The new Turkey: Hell, heaven, or what?

The new Turkey: Hell, heaven, or what?

The June 24 elections resulted in another win for President Tayyip Erdoğan. He got more than 26 million votes overall, amounting to 52.6 percent of more than 50 million valid votes, thus exceeding the 50 percent threshold to get elected in the first round. It would not have been possible for Erdoğan to get re-elected and also maintain his legislative majority in parliament if his Justice and Development Party (AK Parti) had not allied with the Nationalist Movement Party (MHP), led by Devlet Bahçeli. The result effectively drags the two parties closer to work together in parliament and perhaps in government, in a (named or unnamed) coalition. 

Erdoğan’s closest rival was Muharrem İnce of the Republican People’s Party (CHP), who was nominated by CHP head Kemal Kılıçdaroğlu. İnce turned out to be a charismatic speaker who could attract people to his rallies, but it ended up being obvious that those inspired by him were mainly CHP grassroots supporters hungry for an energetic leader. İnce managed to increase the main opposition CHP’s vote potential from the stable 25 percent to above 30 percent (getting 30.6 percent in the end), which meant more than 15 million votes in total. But that was not enough as Erdoğan was able to win more than half of the votes in the first round.

But the silence of CHP officials - especially İnce, who had high expectations - prompted poisonous speculation on social media, encouraged by the disappointing results reported by state-run Anadolu Agency and the worrying crowds who were opening fire into the air in an early celebration of Erdoğan’s victory. Those speculations included suggestions that Erdoğan had made some kind of threat. The mystery further deepened after news emerged of İnce admitting defeat in answer to a TV journalist’s telephone message. That further disillusioned his supporters, who rushed to his rallies and signed up as ballot box observers against the possibility of vote fraud.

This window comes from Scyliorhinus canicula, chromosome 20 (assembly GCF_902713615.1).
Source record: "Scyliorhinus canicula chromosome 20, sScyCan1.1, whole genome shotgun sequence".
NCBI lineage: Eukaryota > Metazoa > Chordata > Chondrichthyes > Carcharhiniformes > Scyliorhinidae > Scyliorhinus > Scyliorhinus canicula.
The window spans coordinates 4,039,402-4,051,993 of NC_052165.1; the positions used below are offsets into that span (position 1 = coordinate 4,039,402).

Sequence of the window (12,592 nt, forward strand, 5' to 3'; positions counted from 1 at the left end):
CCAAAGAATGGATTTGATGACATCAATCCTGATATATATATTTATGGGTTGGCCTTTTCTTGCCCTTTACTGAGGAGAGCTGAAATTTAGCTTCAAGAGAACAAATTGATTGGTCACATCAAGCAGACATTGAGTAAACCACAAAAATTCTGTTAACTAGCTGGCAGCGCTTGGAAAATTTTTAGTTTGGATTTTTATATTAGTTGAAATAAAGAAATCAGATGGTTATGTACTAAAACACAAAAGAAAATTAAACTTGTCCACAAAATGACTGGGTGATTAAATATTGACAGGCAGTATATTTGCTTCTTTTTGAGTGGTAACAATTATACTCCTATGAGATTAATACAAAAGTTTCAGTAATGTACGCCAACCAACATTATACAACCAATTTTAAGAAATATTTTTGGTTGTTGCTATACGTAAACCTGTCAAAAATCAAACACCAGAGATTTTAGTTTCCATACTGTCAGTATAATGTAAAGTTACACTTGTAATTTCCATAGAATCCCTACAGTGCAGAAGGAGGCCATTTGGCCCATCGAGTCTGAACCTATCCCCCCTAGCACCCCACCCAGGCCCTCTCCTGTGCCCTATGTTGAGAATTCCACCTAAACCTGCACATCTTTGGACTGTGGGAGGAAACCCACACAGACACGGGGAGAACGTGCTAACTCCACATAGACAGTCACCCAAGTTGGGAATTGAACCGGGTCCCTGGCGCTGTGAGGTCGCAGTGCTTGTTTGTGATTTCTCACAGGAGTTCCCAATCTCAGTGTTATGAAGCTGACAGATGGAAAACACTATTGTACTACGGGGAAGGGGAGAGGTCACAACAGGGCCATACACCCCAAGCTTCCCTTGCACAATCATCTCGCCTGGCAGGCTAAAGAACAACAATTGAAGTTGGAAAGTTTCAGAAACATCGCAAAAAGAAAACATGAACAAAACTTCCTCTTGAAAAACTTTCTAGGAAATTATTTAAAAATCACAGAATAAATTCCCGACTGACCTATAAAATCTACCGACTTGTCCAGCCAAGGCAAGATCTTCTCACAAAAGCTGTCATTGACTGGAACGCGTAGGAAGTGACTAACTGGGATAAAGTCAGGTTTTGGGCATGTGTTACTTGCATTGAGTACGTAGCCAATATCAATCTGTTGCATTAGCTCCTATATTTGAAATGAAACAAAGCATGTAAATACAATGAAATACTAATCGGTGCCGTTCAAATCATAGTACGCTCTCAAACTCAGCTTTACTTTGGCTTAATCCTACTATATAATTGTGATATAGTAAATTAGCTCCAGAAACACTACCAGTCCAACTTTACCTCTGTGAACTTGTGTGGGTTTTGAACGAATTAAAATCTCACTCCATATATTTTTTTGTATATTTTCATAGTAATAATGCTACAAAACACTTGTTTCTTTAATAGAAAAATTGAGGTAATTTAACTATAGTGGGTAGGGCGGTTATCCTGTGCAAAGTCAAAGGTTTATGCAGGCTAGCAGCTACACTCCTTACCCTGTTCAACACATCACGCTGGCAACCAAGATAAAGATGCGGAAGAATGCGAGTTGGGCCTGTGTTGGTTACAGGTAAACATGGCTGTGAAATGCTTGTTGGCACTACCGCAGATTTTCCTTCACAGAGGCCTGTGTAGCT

İnce appeared before the cameras at midday June 25 to say he was not threatened by Erdoğan or anyone else. He also apologized to voters for not admitting defeat a night before. “I was busy comparing our results with those of the Supreme Election Board [YSK],” he said. But the difference between himself and Erdoğan was no less than 11 million votes, more than the entire population of some countries.

“I recognize the election results. The election campaign was unfair, there were irregularities and fraud but the difference was too much. If you cannot congratulate the eventual winner you shouldn’t enter the race,” İnce added.

However, he also warned citizens about the “great danger” of the new system. “We have shifted to one-man rule. This will remain our biggest concern going forward,” he said, also calling on Erdoğan to be “the president of all citizens,” not just the supporters of his AK Parti.

Erdoğan, meanwhile, said that thanks to the new executive presidential system approved in an election with around 88 percent turnout, Turkey would experience a much better future. By bypassing what he called the “bureaucratic oligarchy,” he said his government would be able to take and implement decisions much more quickly in the service of the people. “We received the messages delivered by the people,” Erdoğan said. He did not go into specifics but it was possible to derive one of the messages from his speech as being a renewed anti-terror fight. “Our people have approved the fight against terror,” Erdoğan said, in remarks that are likely to please his election ally Bahçeli more than anyone else.

The new Turkey, under a new administrative system, will be neither hell nor heaven. It will present new challenges in addition to old ones, including economic and foreign policy problems. The time is now right for both economic and judicial reforms, which are likely to have an impact on foreign relations too. If Erdoğan is able to properly use this opportunity - amid winds of change and similar problems elsewhere in the world – it could be to the benefit of both the Turkish people and Ankara’s Western allies.

June 24 elections, Turkey Elections 2018, Turkish elections